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"One of the most sensitive indie albums in history" 
Urban Foxes Artwork.jpg

REVIEW By Kevin Buxton of Kontra Roots

"This latest offering from folk-rock festival favourites The Occasional Orchestra is undoubtedly their best yet, and while Urban Foxes may not offer anything radically new to their oeuvre (if it ain’t broke why fix it) the album most certainly consolidates and refines their well-earned reputation for solid, attractive, catchy tunes, intelligent “road less travelled” lyrics and thunderingly good musicianship. Led by redoubtable and highly gifted songwriter, Darrell Mitchell, this beautifully produced crowdfunded album is a worthy testament to his talent - it’s a great listen - and while the band may occasionally be reminiscent of one or two behemoth folk-rockers of yesteryear (Oysterband in particular) TOO have forged their own very individual sound template and created original music that stands its ground with the best. While the pace of TOO does tend to the mid-tempo and four to the floor (one occasionally yearns for a genuine slow ballad or out and out rocker) that aside there is no lack of variety or mood here. And favourite? The closing ballad-like title track is a gem! Well done lads."

REVIEW By Richard O’Hagan for R2 Magazine


“Every once in a while, a recording comes across the desk of a jaundiced, jaded reviewer which not so much melts their heart as makes them feel profoundly guilty that they've acquired something so good for free. It doesn’t happen very often, but Clever Bones manages that rare feat.

What sets this second outing from the collective fronted by singer and songwriter Darrell Mitchell is sheer uplifting exuberance. Around a central theme of England past and present, Mitchell and company craft thirteen tracks which never fail to delight, even when dealing with serious issues.

Opener ‘Spitfires’ sets the tone, both musically and in the use of a clever historical imagery which even the likes of Paul Heaton would be proud of, as The Occasional Orchestra find a comfortable niche as ‘the Mumford & Sons that you don’t want to punch’. Especially fine is ‘Paint The Truth’, with its juxtaposition of childhood innocence and the horrors of war, whilst ‘Killed By Northern Soul’ could be the most tongue-in-cheek song ever written.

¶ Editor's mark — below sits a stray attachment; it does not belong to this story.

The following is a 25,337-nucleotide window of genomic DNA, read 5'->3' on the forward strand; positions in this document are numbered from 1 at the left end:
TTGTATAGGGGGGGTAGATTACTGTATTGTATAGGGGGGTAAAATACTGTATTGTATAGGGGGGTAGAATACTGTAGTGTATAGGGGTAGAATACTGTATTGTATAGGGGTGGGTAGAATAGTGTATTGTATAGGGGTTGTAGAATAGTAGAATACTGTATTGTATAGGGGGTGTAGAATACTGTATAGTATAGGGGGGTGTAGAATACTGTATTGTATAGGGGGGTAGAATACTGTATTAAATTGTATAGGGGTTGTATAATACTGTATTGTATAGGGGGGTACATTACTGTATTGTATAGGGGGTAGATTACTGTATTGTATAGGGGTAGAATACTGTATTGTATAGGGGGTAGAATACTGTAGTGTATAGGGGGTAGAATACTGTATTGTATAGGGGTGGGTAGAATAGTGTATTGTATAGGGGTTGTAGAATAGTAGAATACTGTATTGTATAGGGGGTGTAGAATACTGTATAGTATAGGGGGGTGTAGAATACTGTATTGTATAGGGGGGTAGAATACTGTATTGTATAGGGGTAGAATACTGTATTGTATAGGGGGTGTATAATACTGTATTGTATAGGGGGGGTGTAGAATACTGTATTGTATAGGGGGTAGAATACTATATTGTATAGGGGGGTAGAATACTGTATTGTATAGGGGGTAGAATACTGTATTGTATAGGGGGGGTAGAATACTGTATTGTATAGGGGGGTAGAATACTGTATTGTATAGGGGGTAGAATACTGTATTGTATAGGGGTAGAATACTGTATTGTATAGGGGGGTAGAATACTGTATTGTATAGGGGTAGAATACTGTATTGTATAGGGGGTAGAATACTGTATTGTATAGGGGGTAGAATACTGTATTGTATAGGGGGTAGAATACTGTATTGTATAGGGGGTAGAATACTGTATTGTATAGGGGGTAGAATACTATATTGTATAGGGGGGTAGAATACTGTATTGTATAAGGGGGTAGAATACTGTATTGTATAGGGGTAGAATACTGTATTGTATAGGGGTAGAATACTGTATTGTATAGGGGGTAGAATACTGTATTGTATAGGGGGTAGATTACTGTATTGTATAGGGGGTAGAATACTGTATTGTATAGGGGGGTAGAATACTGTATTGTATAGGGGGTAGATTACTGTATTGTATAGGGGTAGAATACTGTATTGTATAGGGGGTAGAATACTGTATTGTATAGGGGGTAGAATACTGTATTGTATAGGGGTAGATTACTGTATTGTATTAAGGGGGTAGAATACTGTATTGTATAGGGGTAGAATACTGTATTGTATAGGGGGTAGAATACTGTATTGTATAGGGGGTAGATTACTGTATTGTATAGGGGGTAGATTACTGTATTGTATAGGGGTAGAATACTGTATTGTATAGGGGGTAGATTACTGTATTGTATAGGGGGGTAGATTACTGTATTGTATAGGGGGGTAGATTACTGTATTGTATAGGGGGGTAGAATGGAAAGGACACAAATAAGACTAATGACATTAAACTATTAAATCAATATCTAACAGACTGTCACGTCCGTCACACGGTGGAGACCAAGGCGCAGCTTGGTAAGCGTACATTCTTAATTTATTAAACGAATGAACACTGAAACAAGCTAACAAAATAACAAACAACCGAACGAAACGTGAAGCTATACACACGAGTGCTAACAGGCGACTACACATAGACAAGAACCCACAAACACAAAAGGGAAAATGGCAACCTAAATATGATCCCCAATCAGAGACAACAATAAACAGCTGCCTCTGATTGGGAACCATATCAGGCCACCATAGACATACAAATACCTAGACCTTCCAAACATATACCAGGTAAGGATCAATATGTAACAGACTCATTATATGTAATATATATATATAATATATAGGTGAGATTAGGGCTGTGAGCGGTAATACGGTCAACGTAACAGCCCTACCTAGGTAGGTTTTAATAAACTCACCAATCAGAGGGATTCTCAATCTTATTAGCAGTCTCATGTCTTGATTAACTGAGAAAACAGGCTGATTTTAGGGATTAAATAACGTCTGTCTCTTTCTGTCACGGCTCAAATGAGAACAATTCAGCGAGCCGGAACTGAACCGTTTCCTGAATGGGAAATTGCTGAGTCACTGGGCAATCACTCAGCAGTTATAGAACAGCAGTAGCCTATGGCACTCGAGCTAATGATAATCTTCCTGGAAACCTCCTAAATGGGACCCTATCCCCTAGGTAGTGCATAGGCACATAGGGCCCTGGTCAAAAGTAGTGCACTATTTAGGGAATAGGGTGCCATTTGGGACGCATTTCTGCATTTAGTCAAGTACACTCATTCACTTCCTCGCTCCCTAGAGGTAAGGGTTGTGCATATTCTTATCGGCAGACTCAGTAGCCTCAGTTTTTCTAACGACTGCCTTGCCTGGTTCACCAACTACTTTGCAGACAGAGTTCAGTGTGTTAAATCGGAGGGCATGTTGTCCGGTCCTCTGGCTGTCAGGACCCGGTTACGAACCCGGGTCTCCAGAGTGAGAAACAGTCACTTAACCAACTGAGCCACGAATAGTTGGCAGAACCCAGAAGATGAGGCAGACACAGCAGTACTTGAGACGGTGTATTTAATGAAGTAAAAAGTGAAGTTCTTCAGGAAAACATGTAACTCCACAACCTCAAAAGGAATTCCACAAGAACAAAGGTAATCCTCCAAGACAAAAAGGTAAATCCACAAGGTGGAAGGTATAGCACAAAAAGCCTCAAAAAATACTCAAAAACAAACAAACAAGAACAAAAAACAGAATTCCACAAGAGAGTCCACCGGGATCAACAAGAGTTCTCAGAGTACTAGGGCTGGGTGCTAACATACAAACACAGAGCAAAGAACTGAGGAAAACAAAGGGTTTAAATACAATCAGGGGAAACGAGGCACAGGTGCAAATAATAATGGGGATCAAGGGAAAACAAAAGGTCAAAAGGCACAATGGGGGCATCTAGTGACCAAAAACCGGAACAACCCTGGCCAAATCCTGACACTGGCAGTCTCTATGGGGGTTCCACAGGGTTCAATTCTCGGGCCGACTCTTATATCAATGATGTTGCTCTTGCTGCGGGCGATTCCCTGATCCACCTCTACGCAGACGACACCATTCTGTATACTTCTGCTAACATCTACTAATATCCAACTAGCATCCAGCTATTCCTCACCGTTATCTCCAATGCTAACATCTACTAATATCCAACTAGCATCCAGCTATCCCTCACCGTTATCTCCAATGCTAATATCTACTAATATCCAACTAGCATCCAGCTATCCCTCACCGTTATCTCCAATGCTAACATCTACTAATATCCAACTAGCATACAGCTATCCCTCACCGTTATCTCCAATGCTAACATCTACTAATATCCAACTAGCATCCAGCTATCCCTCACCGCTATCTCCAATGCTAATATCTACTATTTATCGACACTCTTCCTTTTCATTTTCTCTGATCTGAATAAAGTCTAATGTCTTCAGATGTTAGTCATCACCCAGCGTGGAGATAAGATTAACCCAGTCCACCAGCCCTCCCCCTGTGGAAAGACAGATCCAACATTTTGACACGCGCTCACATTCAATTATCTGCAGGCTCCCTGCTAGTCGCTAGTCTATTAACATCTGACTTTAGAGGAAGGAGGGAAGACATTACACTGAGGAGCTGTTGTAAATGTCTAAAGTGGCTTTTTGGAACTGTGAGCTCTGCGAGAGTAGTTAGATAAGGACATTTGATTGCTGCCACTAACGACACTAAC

There’s nothing dramatically new and different about what The Occasional Orchestra do, but they just do it better and with more style than most.”




"Hailing from across the Midlands and Southern Counties, The Occasional Orchestra’s new album Clever Bones is fast becoming one of the favourites in my CD collection. The six-piece band of men and women produce some of the finest Indie Folk music in the UK, and Clever Bones is no exception. Permeated with the band’s usual energy and passion, I’ve had the charmingly distinct album on repeat since first playing it.


You may well have heard of The Occasional Orchestra before: their acoustic vocals regularly feature at gigs across the country, having previously performed at Napton Festival, The Dragonboat Festival and Brackley Fringe Festival. The band released their debut album, 22 Arches, in April 2013, followed by single Paint the Truth in November of the same year. However, this is by no means the musicians’ full résumé. The band’s singer and songwriter Darrell Mitchell and guitarist Jon Taylor have previously worked together in bands Home and Abroad, The Simpletons and Edna. Drummer Kenny Stone has twenty five years’ experience on the kit under his belt, whilst Bass guitarist Kevin Tynan previously worked with London-based band The Provisos.

For their latest album, Darrell collaborated with Jon to pack the band’s new album with vocals on love, heartbreak and passion. Meanwhile, talented vocalist Tracy Feist worked closely with the two songwriters to provide soothing vocal harmonies. Drummer Kenny Stone accompanies the band, giving the indie folk music a distinctive hit of pop.